After Receiving Complaint About a Vendor, FanimeCon Staff Strangely Forward It On, Claim Lawsuit Is Being Filed

This last weekend the twenty-fifth FanimeCon was held in San Jose, CA. One of the vendors exhibiting this year was a company called LowKey Geeks, which has led to a strange bit of controversy.

For a while now, accusations of art theft have been leveled at LowKey Geeks across social media. A number of people have taken offense to this, and it’s not uncommon for people in the con scene to contact conventions about vendors who have done similar things in the past.

Roxy Nguyen is one such person.

Ms. Nguyen sent the following email to Fanime’s dealer head on April 25th:

Hello, I heard there is a vendor called LowKeyGeeks vending at your exhibit hall. I wanted to let you guys know that that company traces many artist work and pretends they do all the work. They have been caught multiple times and apologize but do it again every time. I believe there is a policy that restricts anyone plagarizing other people’s work? I have lots of evidence proving this.

While we were unable to locate the 2018 vendor or artist rules for Fanime, we do know the event has traditionally banned bootlegs. If the allegations leveled against LowKey Geeks are true, it could be argued that their products are in violation of that policy.

A month went by with no response, which to be fair – with an event as large as Fanime – isn’t all that unexpected. What was unexpected though was the response Nguyen got last week from Fanime staffer Camilla Wong. The response, which included Nguyen’s original message, read:

This email has been forwarded to LowKey Geeks as they plan to retain a lawyer to build a harassment lawsuit case.
Camilla Wong
FanimeCon 2018
Dealers Dept.

It’s almost hard to describe my reaction to this email. It is frankly disturbing on many levels.

First of all, Fanime staff is communicating potential legal action on behalf of LowKey Geeks that (according to their own email) has not even been filed yet. This is bizarre. Frankly, regardless of Fanime staff’s intentions, it comes off as a threat.

While none of us at Nerd & Tie are lawyers, what Nguyen did does not seem to remotely meet the legal description of harassment in California. We spoke with Nguyen, and she assured us that she has only sent two emails about LowKey Geeks — one to Fanime and a second to Anime Expo.

And, as there are perceived policy violations, she appears to have had a legitmate reason to do so.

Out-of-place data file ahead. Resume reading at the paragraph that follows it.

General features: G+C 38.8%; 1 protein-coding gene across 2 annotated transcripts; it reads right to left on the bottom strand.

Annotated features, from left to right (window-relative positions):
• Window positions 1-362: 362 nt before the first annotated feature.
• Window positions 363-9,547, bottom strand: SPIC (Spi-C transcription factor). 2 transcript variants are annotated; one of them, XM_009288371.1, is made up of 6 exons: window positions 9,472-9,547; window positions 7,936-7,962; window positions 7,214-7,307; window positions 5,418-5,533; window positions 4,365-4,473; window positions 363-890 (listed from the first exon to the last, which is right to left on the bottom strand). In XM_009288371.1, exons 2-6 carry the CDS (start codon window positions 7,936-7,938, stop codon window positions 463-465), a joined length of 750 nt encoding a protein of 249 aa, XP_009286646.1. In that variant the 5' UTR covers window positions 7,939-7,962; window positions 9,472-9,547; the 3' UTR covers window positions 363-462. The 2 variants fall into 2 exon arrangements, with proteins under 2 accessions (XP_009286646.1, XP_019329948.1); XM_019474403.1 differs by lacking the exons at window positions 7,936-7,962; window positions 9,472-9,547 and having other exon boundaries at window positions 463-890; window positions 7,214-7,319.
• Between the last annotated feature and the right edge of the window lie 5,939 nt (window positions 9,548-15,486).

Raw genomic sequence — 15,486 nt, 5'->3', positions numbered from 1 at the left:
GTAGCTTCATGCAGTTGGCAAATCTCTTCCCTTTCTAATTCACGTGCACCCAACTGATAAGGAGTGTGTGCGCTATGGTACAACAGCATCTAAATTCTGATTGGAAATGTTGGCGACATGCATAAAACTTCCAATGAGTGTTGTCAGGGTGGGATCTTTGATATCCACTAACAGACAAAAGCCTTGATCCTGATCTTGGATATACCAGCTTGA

Secondly (and perhaps more importantly), when a complaint was filed about one of their vendors, the only apparent actions taken by Fanime staff was to hand over that email to the vendor. It’s safe to assume that this included Nguyen’s name and contact information (as the entirety of her intial email would be attached). If this is the convention’s policy when they are contacted about issues, it seems fairly chilling. What if this had been a complaint about a much more serious policy violation? Would Nguyen’s email have been handed over then too?

When we went to find out if forwarding the email violated Fanime’s privacy policy, we were also alarmed to find out they didn’t seem to have one. Nowhere on the convention’s website is their policy listed, so it’s impossible to know what the organization is doing with anything information that’s sent to them.

This isn’t the first time people have gone looking for a privacy policy either. In 2016 a post on the convention’s official forum expressed concern about it. At the time, a Fanime staffer responded that the convention does not “share any identifiable information with third party companies.” The staffer went on to say they’d “look into the privacy policy bit on our website as I thought we had one,” and that it would get fixed.

It apparently has not been.

In the end, we’re left scratching our heads. We attempted to reach out to Fanime staff multiple times over the last several days for comment on this piece, but they have yet to respond. Without their side of the story we’re left with nothing but speculation.

But no matter what their explanation would be, a convention with no clearly defined privacy policy forwarding on personal information to the subject of a complaint is concerning on so many levels. For an organization as established as Fanime, it’s almost incomprehensible.

Trae Dorn

Trae Dorn has been staffing conventions for over twenty years, and is a co-founder of Wisconsin’s longest running Anime convention No Brand Con. Trae also wrote and drew the now completed webcomic UnCONventional, and produces the podcasts BS-Free Witchcraft, On This Day With Trae, Stormwood & Associates, and The Nerd & Tie Podcast. This leads many to ask when the hell they have time to actually do anything anymore. Trae says they have the time because they “do it all quite poorly.”

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